The Hubble Space Telescope has captured the “explosion of cosmic fireworks” – the globular star cluster NGC 6355, which is located in the inner regions of our Milky Way galaxy at a distance of less than 50 thousand light years from Earth, and can be seen in the constellation Ophiuchus.
Globular star clusters are groups that are stably and closely connected by gravitational forces, including from tens of thousands to millions of stars; they are present in galaxies of all types. They owe their spherical shape to the dense concentration and mutual gravitational attraction of stars: the brightest and densest part of the cluster is observed in the center, and as it moves towards the periphery, the density decreases.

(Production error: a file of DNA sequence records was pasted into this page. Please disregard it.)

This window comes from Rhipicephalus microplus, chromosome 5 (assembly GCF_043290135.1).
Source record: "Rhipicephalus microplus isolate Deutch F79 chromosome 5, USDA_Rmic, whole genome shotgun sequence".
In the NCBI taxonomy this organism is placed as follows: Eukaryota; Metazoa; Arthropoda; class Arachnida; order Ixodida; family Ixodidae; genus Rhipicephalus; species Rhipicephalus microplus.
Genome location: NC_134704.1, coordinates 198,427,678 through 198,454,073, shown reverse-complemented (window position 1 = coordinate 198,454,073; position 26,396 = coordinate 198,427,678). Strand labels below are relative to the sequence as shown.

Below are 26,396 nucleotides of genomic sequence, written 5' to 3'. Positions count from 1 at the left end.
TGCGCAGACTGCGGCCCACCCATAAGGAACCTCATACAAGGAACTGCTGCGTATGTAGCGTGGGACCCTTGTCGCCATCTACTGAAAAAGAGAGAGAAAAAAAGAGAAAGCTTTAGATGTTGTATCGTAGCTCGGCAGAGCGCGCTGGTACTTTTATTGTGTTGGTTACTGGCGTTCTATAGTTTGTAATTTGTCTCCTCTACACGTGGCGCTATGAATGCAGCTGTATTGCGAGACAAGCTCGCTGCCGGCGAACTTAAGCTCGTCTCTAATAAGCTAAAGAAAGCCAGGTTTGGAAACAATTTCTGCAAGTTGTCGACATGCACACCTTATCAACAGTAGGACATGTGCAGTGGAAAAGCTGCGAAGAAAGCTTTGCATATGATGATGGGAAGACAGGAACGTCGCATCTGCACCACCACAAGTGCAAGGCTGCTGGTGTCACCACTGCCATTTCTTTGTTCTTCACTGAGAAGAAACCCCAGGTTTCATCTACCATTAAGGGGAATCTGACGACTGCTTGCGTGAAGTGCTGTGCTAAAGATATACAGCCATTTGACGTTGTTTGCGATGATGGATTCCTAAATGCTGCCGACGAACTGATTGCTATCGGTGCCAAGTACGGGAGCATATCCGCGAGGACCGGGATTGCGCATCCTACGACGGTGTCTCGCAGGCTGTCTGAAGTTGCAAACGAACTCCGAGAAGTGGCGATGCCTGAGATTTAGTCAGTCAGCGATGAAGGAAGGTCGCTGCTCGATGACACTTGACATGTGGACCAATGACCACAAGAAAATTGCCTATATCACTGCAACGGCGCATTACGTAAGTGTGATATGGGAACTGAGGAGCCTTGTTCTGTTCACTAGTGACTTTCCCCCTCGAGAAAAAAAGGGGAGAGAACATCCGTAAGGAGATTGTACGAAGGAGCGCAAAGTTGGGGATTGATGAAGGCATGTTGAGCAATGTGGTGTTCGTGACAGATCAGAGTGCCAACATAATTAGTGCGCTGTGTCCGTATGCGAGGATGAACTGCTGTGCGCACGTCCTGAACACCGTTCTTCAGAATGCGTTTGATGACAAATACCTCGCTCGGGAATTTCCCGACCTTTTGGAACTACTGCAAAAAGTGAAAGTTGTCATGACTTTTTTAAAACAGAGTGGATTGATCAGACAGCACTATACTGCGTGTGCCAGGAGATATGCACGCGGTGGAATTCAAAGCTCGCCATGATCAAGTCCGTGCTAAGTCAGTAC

The new Hubble image is notable for the high detail of the core: the telescope’s capabilities allow it to “see” individual stars in the center of the cluster. The device made a real revolution in the study of such objects – it is impossible to see individual stars of globular clusters in ground-based telescopes due to the distortions introduced by the atmosphere. The image was composited from images taken by two space telescope cameras: Advanced Camera for Surveys and Wide Field Camera 3.
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